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September 27, 1964 - Image 4

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The Michigan Daily, 1964-09-27

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i

Seventy-Fifth Year
EMrED AND MANAGED Y STUDENTS OF THE UNIVERSiTY OF M icmwGA
- -- UNDER AUTHORrY OF BOARD IN CONTROL op STUD ENT PUBUC rAONS
Are ree, 420 MAYNARD ST., ANN ARBOR, MIcH. NEws PHONE: 764-0552
Prevail
printed in The Michigan Daily express the individual opinions of staff writers
or the editors. This must be noted in all reprints.

Each Time I Chanced To See Franklin D.
George Lincoln Rockwell: No Middle Ground
by H. Neil Berkson

2

{I

'I

27, 1964

NIGHT EDITOR: LAURENCE KIRSHBAUM

-Mrs. Elly Peterson: The
Best in Many a Moon?'

GEORGE LINCOLN ROCKWELL creates trouble
wherever he goes.
It's rather sad to see this insignificant, diseased
footnote to contemporary American history draw atten-
tion as far out of proportion as his own mind. Whether
he's being deported from some country, expelled from a
Senate hearing room or booed off a speaker's platform,
Rockwell manages to maintain himself in the nation's
press.
Although powerless and lacking any credence, he
raises violent emotions from those who once knew Hitler
and now see his perpetuation. Ironically, Hitler's disciple
evokes the same irrational hatred, the same irrational
action upon which he himself trades.
HAVING EXTENDED Rockwell an invitation to
speak on campus, the Michigan Union is now witnessing
the depth of feeling against this man. Many Jewish mem-
bers of the community-and some non-Jews-are exert-
ing heavy pressure on the Union to withdraw its invita-
tion. This is unfortunate, for they have necessarily dis-
torted the question in order to make their point.
Those who would keep Rockwell away fear to give

him dignity; but dignity has an internal source-the
external trappings of a University setting cannot provide
it to a hollow man.
They claim this is not an issue of freedom of speech.
It is, but more important, it is an issue of the freedom
to listen. Society already grows sterile from attempts to
circumscribe the range of ideas.
WE MUST MAKE a choice: do we allow all ideas
to come before us, depending on our own Judgment to
evaluate them, or do we allow some arbitrary authority
to determine what is credible and what is not? There is
absolutely no middle ground.
Milton, perhaps, had an answer. "And though all
the winds of doctrine were let loose to play upon the
earth, so Truth be in the field, we do injuriously, by
licensing and prohibiting, to misdoubt her strength. Let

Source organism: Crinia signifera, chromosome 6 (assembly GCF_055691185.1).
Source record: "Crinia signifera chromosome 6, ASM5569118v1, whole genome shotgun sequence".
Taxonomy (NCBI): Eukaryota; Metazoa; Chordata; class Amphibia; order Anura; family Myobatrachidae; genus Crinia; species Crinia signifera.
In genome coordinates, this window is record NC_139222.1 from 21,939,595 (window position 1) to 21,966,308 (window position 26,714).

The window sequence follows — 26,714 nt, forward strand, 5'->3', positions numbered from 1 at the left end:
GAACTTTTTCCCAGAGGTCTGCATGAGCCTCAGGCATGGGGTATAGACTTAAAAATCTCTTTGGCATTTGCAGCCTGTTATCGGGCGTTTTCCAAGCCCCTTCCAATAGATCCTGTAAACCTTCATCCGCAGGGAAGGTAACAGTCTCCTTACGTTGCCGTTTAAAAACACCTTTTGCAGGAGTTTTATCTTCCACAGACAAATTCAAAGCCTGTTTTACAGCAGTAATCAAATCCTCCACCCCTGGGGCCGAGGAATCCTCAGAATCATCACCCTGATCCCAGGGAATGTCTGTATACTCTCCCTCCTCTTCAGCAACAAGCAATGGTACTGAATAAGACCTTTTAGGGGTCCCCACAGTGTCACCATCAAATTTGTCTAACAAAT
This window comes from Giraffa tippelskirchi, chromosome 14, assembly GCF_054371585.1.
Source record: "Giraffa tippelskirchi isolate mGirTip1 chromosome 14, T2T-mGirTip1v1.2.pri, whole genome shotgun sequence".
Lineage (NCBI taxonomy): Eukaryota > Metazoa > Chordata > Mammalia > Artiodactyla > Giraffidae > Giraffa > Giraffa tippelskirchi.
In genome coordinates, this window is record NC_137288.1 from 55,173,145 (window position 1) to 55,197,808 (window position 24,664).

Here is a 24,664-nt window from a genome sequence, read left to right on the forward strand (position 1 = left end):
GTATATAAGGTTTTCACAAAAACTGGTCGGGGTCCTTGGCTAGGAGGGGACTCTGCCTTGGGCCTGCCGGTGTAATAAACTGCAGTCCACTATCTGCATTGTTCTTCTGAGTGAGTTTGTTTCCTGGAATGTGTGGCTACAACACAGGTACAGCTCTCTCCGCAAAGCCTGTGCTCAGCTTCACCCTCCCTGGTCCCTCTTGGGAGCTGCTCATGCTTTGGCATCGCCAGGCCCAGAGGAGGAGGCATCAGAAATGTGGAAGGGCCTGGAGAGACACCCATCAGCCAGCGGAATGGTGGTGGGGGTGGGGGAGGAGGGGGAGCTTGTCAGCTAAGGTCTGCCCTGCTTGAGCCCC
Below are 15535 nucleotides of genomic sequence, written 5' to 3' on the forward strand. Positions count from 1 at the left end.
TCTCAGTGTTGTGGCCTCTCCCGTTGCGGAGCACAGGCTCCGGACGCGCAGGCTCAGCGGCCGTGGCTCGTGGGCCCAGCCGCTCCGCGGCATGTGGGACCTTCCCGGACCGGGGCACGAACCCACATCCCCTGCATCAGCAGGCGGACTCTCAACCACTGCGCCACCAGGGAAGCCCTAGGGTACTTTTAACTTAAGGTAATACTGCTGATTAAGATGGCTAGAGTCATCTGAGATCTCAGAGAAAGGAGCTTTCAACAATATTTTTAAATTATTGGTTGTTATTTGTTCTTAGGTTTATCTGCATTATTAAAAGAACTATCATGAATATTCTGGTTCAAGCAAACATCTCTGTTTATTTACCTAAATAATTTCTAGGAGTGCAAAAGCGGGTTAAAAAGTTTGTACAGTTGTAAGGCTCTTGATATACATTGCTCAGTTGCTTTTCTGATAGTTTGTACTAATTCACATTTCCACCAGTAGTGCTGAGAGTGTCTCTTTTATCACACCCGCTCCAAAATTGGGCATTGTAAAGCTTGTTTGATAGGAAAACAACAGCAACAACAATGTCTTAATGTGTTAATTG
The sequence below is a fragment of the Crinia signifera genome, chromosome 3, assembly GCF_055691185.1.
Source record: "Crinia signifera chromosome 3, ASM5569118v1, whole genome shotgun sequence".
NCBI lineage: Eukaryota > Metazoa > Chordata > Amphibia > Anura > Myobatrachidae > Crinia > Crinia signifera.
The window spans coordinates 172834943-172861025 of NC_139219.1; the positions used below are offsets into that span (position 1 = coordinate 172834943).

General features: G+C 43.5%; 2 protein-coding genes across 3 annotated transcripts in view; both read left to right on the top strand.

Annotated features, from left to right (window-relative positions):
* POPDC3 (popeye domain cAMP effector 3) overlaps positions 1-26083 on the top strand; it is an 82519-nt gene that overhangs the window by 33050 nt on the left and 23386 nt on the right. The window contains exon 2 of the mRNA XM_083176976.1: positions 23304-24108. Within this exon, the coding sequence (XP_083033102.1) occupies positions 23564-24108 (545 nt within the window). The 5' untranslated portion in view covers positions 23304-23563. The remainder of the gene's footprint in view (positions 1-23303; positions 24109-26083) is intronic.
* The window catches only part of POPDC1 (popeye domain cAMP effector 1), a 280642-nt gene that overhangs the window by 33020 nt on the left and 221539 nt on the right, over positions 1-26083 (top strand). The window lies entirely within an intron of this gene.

her and Falsehood grapple; who ever knew Truth put
to the worse in a free and open encounter? Her confut-
ing is the best and surest suppressing."
The reaction against Rockwell is understandable,
even if most of us cannot share the memories of those
who lived with the Third Reich. But Rockwell is not at

issue. His ideas, his actions remain paltry. Coming here,
he is little more than a helpless tool being used to
enunciate the very values against which he rails.
EARLY LAST WEEK the Senate Advisory Committee
on University Affairs established a committee to work
with Vice-President for Business and Finance Pierpont.
SACUA has been interested in such a committee-similar
to those which work with other vice-presidents-for
some time, but it has been unable, until now, to find a
capable faculty member willing to chair the group.
Pierpont's office has been a target of varying de-
grees of criticism-particularly in the last year. Some
of this must be expected. The business and non-business
parts of an operation will always be in conflict. Never-
theless, some faculty members feel the business office is
too wrapped up in its own red tape.
Chances are, the problem runs both ways. The fac-
ulty has some justifiable grievances; Pierpont does too.
If the SACUA committee works, it should provide a new
line of communication which will give both sides a better
understanding of each other.

Z PETERSON, Republican senator-
candidate, spoke yesterday at a
- Republican Campaign School. It
regrettable event.
prisingly enough, the first period
[evoted to "How to Answer Anti-
rater Arguments." The answer, evi-
r, is that the press has been malign-
ie presidential candidate. With ap-
tly unfailing maliciousness, report-
rist and distort the arguments pre-
I by Mr. Goldwater.
act, according to certain high offi-
in the state Republican Party, Mr.
rater's comment about defoliating
ees In Viet Nam had been out-
isly misinterpreted. Mr. Goldwater
een asked at a press conference
1e ,would approach the Viet Nam
ion and the fourth alternative he
ited was a "possibility" but one
he, personally, "would not use."
6as the tactic of using tactical nu-
1veapons for defoliation.
SAME SITUATION is apparently
.e in regards to social security and
11 rights. All simply distortions by
ess. The only question to be asked
fthe press is so anxious to misrep-
the candidate. Why aren't the
Lonally Republican papers support-
r. Goldwater? In fact, why has the
ay Evening Post, certainly a